Osage orange Tree Information

Images of Osage orange:

Osage orange grows in the following 39 states and provinces:

Alabama, Arkansas, California, Colorado, Connecticut, Delaware, Florida, Georgia, Illinois, Indiana, Iowa, Kansas, Kentucky, Louisiana, Maine, Maryland, Massachusetts, Michigan, Mississippi, Missouri, Nebraska, New Hampshire, New Jersey, New York, North Carolina, Ohio, Oklahoma, Oregon, Pennsylvania, Rhode Island, South Carolina, South Dakota, Tennessee, Texas, Utah, Vermont, Virginia, Washington, West Virginia

Information about Osage orange:

More information about Osage orange may be found here.

The Maclura Pomifera is commonly known as the Bois D'arc, Hedge-apple as well as Osage-orange.

The currently accepted scientific name for osage-orange is Maclura pomifera (Raf.) Schneid. (Moraceae) . There are no currently accepted infrataxa.

Osage-orange is native to a narrow belt in eastern Texas, southeastern Oklahoma, southwestern Arkansas, and the extreme northwest corner of Louisiana. This belt includes portions of the Blackland Prairies, Chiso Mountains, and the Red River drainage . Osage-orange has been introduced into most of the conterminous United States and has become naturalized throughout much of the eastern United States and the central Great Plains .

Native and naturalized populations of osage-orange occur in rich bottomland forests and on sandy terraces. On the Trinity River floodplain in Texas, mostly small (less than 8-inch diameter) osage-orange occurs in bottomland forests dominated by cedar elm (Ulmus crassifolia), sugarberry (Celtis laevigata), green ash (Fraxinus pennsylvanica), and western soapberry (Sapindus soponaria var. drummondii) . In Iowa, osage-orange occurs in a honey-locust (Gleditsia triacanthos)-black locust (Robinia psuedoacacia)-boxelder (Acer negundo)-elm (Ulmus spp.) forest . On lower terraces of Salt Creek in Illinois, osage-orange occurs in a bur oak (Quercus macrocarpa)-hackberrry (Celtis occidentalis) forest . Osage-orange is also associated with white oak (Quercus alba), white ash (Fraxinus americana), and red mulberry (Morus rubra) . In Tennessee, Kentucky, and Alabama, osage-orange occurs with eastern redcedar (Juniperus virginiana), black walnut (Juglans nigra), hickory (Carya spp.), and elm . Osage-orange that has escaped cultivation often occurs as thickets along fencerows and ditches, in ravines, and in overgrazed pastures. It commonly occurs with honey-locust in disturbed areas .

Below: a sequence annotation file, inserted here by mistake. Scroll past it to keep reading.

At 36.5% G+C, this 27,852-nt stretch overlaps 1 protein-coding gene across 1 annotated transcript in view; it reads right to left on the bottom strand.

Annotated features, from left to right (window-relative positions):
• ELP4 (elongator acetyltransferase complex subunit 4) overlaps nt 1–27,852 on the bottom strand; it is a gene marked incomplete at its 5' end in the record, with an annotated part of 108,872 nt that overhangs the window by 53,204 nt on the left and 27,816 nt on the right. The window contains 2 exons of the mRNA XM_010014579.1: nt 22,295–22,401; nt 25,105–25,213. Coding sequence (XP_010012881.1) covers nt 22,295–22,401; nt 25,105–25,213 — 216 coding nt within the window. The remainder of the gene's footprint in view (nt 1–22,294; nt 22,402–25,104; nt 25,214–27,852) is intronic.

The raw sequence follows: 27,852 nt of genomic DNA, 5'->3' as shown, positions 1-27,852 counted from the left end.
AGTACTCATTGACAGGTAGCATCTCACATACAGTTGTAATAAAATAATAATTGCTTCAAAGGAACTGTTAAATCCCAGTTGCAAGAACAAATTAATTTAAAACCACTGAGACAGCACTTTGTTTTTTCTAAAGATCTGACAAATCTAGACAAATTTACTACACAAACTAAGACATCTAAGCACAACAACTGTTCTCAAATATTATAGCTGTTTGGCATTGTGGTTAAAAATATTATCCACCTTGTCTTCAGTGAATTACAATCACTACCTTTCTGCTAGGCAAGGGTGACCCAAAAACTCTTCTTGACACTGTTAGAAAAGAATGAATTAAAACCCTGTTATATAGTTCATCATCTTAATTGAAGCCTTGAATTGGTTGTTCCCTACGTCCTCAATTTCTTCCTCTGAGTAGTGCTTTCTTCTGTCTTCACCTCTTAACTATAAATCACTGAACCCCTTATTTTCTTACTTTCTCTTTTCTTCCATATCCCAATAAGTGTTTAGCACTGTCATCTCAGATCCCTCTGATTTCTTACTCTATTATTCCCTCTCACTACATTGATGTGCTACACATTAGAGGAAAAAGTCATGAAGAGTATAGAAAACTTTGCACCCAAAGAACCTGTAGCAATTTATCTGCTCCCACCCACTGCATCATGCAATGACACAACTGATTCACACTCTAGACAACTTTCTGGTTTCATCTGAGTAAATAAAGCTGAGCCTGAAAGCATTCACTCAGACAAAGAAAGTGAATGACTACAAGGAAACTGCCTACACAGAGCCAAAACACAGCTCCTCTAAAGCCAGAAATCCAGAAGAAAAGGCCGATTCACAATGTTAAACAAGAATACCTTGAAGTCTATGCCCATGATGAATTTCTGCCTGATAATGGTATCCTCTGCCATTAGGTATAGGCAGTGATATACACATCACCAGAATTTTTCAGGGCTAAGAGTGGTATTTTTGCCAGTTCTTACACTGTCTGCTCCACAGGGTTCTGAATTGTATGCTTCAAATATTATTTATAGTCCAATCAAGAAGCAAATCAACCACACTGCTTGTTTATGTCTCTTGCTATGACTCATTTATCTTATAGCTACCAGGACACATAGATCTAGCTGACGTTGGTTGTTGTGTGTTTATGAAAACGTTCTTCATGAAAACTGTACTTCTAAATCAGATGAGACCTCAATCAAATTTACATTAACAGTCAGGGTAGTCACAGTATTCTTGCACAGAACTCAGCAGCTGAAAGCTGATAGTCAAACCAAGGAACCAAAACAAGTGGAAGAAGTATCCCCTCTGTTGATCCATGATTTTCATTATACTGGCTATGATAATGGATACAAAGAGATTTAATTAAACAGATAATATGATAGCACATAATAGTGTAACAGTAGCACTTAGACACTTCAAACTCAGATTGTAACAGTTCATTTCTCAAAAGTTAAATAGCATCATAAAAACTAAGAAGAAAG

Some of the information provided here is attributed to:Carey, Jennifer H. 1994. Maclura pomifera. In: Fire Effects Information System, [Online]. U.S. Department of Agriculture, Forest Service, Rocky Mountain Research Station, Fire Sciences Laboratory (Producer). , available at the USDA Fire Effects Information System (FEIS) website